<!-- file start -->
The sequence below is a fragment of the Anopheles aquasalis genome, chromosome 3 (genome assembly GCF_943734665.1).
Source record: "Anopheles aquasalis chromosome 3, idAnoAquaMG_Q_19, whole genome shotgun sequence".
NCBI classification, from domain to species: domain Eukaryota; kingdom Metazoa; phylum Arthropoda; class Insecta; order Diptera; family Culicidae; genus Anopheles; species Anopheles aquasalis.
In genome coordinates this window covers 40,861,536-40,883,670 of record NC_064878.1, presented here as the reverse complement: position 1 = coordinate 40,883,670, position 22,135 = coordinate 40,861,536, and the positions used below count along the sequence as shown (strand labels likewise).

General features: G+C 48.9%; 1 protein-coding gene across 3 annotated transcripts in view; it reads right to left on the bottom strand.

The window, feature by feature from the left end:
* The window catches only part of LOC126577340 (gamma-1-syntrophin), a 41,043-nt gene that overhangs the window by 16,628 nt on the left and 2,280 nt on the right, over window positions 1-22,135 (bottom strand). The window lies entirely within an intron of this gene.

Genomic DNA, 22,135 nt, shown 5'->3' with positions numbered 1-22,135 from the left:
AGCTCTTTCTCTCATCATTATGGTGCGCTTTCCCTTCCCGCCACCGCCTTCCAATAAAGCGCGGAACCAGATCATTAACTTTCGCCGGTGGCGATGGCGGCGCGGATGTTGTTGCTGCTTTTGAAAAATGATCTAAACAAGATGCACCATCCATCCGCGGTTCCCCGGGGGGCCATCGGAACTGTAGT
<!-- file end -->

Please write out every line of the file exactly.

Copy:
The sequence below is a fragment of the Anopheles aquasalis genome, chromosome 3 (genome assembly GCF_943734665.1).
Source record: "Anopheles aquasalis chromosome 3, idAnoAquaMG_Q_19, whole genome shotgun sequence".
NCBI classification, from domain to species: domain Eukaryota; kingdom Metazoa; phylum Arthropoda; class Insecta; order Diptera; family Culicidae; genus Anopheles; species Anopheles aquasalis.
In genome coordinates this window covers 40,861,536-40,883,670 of record NC_064878.1, presented here as the reverse complement: position 1 = coordinate 40,883,670, position 22,135 = coordinate 40,861,536, and the positions used below count along the sequence as shown (strand labels likewise).

General features: G+C 48.9%; 1 protein-coding gene across 3 annotated transcripts in view; it reads right to left on the bottom strand.

The window, feature by feature from the left end:
* The window catches only part of LOC126577340 (gamma-1-syntrophin), a 41,043-nt gene that overhangs the window by 16,628 nt on the left and 2,280 nt on the right, over window positions 1-22,135 (bottom strand). The window lies entirely within an intron of this gene.

Genomic DNA, 22,135 nt, shown 5'->3' with positions numbered 1-22,135 from the left:
AGCTCTTTCTCTCATCATTATGGTGCGCTTTCCCTTCCCGCCACCGCCTTCCAATAAAGCGCGGAACCAGATCATTAACTTTCGCCGGTGGCGATGGCGGCGCGGATGTTGTTGCTGCTTTTGAAAAATGATCTAAACAAGATGCACCATCCATCCGCGGTTCCCCGGGGGGCCATCGGAACTGTAGT